10 minutes ago
Last week, I critiqued Ron Arnold’s story about the “catch share” program being instituted in New England, saying that free-market environmentalists should support Individual Fishing Quota (IFQ) programs. I stand by that point.
What is interesting, however, is that the more I look into it, the more I realize that what is being imposed (literally – see below) in New England is not the sort of catch share program I support. As happened with what became cap-and-trade in energy policy, the left has taken a good idea and perverted it so that it is a ghastly parody of the free market institution.
First, it seems that the scientific claim on which the call for action is based is exaggerated. Students of the environmental movement should not be surprised at this, as it is a pattern that repeats itself from DDT to global warming. The claim is that the fisheries as currently managed are in crisis and severely overfished. This does not appear to be the case.
For many years, these fisheries have been subject to regulation that sets a Total Allowable Catch (TAC), which represents the amount of fish scientists believe can be sustainably removed from the fishery. The TAC has not been exceeded for many fish species for years, and in most cases the catch landed isn’t even close to the TAC. For instance, in the last year for which full figures are available, 2008, only 6% of the TAC for Haddock in the George’s Bank area was landed. Fishing sources tell me that this significant undercatch is because of the excessive amount of regulation that dictate when and where fishermen can fish (a “complex web” that is likely to get more complicated if the environmentalists’ latest attempt to designate “critical habitat” for the North Atlantic Right Whale succeeds.) Regulations also lead to significant amounts of caught fish being returned dead to the sea. These regulations will be unaffected, for the most part, by a transition to catch share.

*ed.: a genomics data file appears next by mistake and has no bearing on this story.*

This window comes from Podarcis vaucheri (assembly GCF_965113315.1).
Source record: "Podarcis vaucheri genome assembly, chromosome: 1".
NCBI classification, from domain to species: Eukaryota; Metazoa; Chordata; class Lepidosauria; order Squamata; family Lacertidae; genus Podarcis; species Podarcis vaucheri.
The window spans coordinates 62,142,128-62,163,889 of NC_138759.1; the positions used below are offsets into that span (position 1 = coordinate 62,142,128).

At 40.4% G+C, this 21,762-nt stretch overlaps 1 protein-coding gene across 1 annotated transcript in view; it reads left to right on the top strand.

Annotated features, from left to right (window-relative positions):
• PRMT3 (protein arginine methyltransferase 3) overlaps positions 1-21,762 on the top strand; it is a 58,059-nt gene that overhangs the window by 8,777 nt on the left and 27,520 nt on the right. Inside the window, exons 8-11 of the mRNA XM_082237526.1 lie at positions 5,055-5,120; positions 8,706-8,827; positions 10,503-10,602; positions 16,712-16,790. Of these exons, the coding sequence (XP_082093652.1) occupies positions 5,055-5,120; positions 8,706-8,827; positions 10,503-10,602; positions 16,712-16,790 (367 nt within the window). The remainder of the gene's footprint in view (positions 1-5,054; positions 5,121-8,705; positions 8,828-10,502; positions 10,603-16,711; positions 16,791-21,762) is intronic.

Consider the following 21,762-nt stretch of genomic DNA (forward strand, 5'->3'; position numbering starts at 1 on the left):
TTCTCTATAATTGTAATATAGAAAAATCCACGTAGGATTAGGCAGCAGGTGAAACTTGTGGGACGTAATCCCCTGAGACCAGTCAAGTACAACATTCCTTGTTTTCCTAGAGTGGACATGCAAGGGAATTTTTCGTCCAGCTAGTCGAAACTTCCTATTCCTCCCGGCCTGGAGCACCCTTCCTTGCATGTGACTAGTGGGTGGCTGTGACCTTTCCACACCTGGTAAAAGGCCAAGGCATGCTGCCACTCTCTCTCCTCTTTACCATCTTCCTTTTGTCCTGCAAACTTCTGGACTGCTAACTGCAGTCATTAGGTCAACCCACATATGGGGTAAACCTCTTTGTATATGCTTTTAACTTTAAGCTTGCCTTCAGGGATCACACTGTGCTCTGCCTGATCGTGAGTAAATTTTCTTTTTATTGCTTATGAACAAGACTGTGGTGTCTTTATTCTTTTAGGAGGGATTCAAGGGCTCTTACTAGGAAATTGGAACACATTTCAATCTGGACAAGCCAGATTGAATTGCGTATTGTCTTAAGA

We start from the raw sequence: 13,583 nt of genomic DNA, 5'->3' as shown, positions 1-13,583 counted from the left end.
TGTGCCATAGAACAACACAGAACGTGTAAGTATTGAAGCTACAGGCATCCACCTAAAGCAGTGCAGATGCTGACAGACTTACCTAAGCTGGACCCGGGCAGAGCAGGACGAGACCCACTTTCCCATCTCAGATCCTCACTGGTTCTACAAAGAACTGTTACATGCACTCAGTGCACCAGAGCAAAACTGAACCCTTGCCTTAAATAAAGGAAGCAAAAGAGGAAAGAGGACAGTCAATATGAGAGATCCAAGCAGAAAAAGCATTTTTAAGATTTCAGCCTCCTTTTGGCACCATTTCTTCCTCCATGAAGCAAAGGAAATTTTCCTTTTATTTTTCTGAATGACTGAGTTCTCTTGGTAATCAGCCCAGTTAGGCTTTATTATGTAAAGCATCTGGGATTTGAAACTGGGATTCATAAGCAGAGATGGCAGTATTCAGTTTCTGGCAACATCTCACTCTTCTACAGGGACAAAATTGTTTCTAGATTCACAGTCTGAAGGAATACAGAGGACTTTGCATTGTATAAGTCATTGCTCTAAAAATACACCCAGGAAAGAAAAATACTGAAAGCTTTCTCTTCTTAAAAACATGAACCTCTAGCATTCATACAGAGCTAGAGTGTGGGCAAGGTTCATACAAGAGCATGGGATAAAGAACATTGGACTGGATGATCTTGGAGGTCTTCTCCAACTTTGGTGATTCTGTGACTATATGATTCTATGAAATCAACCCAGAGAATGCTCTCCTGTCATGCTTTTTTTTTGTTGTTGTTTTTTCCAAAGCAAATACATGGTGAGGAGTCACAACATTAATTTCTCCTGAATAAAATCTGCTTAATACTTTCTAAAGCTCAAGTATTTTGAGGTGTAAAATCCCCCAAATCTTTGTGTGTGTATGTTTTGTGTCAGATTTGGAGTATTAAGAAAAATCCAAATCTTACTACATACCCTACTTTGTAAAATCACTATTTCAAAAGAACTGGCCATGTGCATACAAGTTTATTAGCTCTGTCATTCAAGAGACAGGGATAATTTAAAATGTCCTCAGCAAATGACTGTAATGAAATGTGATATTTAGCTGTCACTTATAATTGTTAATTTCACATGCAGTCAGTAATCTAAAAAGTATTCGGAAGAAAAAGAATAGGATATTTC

Secondly, the catch share program is not a true IFQ scheme of the sort that has worked in New Zealand, Iceland and elsewhere around the world. In this peculiarly American version, quota shares are not being distributed to fishermen, but to fishing “sectors.” These sectors will then lease out the permits to fishermen. The “sectors” that are getting the permits are almost exclusively signed up to the environmentalist groups’ definition of sustainable fishing, so they are likely to lease permits only to “acceptable” fishing companies.
It is like an energy cap-and-trade scheme where the only companies that got carbon allowances were those that had signed up to the US Climate Action Partnership (which was, of course, the unstated reason behind USCAP in the first place). So the vehicle for allocating permits has become a special interest of itself.
Finally, for now, the reason why this sectoral scheme was used is because, under the Magnuson Stevens Act (Sec. 303A on Limited Access Privilege Programs), any IFQ program would have to be approved of by 2/3rds of the fishermen involved in a referendum. By allocating quotas to sectors, NOAA has performed an end-around run around the act, completely in contravention of the spirit of the law, if not the letter. No wonder the fishermen feel aggrieved.
There are many more reasons to criticize the New England program. Free-marketers should support properly-designed IFQ programs, but the one that NOAA is literally imposing on New England stinks like a week-old fish.
Thanks to all those who contacted me in response to my prior post for opening my eyes on this typical piece of environmentalist newspeak.